Want to know more about legislators’ financial reports? This News Journal database will tell you
From The News Journal
Every year in Delaware, state lawmakers have to disclose their personal financial interests to prove they are making decisions in the best interest of the public and not themselves.
Because those records aren’t easily available to the public, The News Journal has rounded them up and published the forms for all 62 members of the General Assembly. The disclosures, which were submitted in the spring, list officials’ investments, debts and sources of income in 2018.
The contents of those statements are available through our disclosure database. You can look up your representative and senator’s disclosures in the database by typing in either the lawmaker’s name or your address.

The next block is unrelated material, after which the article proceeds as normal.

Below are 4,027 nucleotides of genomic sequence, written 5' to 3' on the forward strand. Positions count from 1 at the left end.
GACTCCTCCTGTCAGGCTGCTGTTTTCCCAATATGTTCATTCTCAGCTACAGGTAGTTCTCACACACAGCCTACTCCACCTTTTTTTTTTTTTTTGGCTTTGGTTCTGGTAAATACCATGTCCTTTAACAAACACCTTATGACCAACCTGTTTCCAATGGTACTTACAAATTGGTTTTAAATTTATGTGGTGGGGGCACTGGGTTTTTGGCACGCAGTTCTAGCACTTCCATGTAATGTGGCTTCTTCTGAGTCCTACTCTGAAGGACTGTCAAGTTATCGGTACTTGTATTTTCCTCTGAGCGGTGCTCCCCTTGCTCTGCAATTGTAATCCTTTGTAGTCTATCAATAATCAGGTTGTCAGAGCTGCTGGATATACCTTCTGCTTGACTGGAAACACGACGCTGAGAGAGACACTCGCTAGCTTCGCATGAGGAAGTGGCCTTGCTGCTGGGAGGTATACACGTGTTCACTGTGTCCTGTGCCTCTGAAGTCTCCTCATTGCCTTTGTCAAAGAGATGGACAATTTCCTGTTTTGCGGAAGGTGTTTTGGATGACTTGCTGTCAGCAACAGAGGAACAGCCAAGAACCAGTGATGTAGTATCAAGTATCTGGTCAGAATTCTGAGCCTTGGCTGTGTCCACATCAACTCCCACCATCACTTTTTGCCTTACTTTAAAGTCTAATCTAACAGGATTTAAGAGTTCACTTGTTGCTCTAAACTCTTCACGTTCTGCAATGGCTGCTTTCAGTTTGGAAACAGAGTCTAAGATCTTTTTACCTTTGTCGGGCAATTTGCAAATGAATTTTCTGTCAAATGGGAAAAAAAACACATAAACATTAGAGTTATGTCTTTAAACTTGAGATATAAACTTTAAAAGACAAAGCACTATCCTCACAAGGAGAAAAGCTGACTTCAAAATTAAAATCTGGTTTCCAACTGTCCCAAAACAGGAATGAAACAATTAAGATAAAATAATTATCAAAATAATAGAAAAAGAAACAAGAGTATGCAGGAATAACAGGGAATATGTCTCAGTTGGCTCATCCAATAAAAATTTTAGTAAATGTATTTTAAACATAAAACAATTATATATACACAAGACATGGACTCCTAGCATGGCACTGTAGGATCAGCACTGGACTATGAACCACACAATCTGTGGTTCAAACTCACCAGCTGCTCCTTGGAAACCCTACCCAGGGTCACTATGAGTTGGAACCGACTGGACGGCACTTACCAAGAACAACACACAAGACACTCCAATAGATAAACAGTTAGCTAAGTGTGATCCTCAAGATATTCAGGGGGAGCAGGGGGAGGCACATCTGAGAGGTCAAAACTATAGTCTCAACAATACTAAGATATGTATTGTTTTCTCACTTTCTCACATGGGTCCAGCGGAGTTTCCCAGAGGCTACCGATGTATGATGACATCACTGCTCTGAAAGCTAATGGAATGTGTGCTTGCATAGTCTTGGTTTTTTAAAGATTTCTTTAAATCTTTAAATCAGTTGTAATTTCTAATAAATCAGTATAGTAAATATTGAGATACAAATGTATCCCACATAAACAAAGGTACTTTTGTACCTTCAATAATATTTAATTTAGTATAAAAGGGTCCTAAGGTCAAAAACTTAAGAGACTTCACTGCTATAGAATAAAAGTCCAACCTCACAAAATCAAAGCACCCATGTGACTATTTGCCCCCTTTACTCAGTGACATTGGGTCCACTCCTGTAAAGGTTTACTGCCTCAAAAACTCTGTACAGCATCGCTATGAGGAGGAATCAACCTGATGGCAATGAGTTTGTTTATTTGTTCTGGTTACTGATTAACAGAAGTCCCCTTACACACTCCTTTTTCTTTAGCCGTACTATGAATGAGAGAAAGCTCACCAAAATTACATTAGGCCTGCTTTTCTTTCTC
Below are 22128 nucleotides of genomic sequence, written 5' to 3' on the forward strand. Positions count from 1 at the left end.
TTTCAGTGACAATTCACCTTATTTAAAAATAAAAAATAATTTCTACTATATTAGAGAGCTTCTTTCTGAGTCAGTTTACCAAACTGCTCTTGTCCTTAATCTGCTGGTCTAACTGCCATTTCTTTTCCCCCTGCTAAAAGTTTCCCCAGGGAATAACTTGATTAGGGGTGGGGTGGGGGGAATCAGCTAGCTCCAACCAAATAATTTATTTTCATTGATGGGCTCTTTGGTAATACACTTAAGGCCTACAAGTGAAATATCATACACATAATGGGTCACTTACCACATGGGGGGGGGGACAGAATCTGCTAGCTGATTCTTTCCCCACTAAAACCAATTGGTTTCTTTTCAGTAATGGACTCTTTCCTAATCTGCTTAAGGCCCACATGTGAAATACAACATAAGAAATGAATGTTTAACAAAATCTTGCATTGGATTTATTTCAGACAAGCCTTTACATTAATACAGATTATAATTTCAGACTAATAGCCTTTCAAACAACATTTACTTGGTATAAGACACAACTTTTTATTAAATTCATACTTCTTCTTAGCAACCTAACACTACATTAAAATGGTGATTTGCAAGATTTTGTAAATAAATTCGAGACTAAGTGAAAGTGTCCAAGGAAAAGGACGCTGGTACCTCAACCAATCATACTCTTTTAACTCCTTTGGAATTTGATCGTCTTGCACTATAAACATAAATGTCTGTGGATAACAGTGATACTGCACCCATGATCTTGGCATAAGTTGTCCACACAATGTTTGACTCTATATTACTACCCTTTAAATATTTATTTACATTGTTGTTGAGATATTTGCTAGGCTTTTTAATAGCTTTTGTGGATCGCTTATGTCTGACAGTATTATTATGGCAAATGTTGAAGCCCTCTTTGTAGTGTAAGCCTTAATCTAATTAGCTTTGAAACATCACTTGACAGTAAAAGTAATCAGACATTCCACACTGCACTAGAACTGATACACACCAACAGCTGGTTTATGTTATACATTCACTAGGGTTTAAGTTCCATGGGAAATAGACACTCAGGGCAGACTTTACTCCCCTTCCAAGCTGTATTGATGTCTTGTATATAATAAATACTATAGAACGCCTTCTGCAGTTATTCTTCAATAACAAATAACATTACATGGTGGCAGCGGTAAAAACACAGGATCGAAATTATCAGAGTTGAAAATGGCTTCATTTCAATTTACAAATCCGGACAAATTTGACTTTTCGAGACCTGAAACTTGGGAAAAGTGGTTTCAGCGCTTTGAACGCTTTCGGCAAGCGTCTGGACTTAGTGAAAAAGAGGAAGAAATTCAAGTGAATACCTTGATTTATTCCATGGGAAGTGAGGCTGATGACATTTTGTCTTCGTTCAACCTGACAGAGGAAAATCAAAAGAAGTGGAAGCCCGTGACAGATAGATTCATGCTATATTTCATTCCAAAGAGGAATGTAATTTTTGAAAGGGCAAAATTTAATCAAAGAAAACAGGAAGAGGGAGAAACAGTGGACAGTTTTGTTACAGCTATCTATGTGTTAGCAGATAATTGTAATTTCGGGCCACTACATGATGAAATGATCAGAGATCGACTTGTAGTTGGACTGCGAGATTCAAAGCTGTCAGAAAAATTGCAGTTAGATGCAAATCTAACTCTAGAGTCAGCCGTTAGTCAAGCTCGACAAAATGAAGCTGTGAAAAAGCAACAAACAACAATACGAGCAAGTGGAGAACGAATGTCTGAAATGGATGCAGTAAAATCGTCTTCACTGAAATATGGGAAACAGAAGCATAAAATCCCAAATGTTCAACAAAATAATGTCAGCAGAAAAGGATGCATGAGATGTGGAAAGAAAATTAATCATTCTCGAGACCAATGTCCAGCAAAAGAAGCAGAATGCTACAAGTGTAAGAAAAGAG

In the process of creating the database, The News Journal found that some lawmakers left off income sources, investments and board memberships in their initial statements, which are not independently audited or checked for accuracy once they are submitted.
“They (public officials) certify that it’s true when they submit it,” said Deborah Moreau, attorney for the state-funded Public Integrity Commission who collects the disclosures every year. “We take them at their word that whatever is on that form is true.”
After The News Journal alerted lawmakers that the contents of their disclosures would be published online, seven of them — Reps. Stephanie Bolden, D-Wilmington East; Melissa Minor-Brown, D-New Castle; David Bentz, D-Christiana; Paul Baumbach, D-Newark; Lyndon Yearick, R-Camden-Wyoming; Debra Heffernan, D-Bellefonte and House Majority Leader Valerie Longhurst, D-Bear — have amended and resubmitted their forms to the Public Integrity Commission.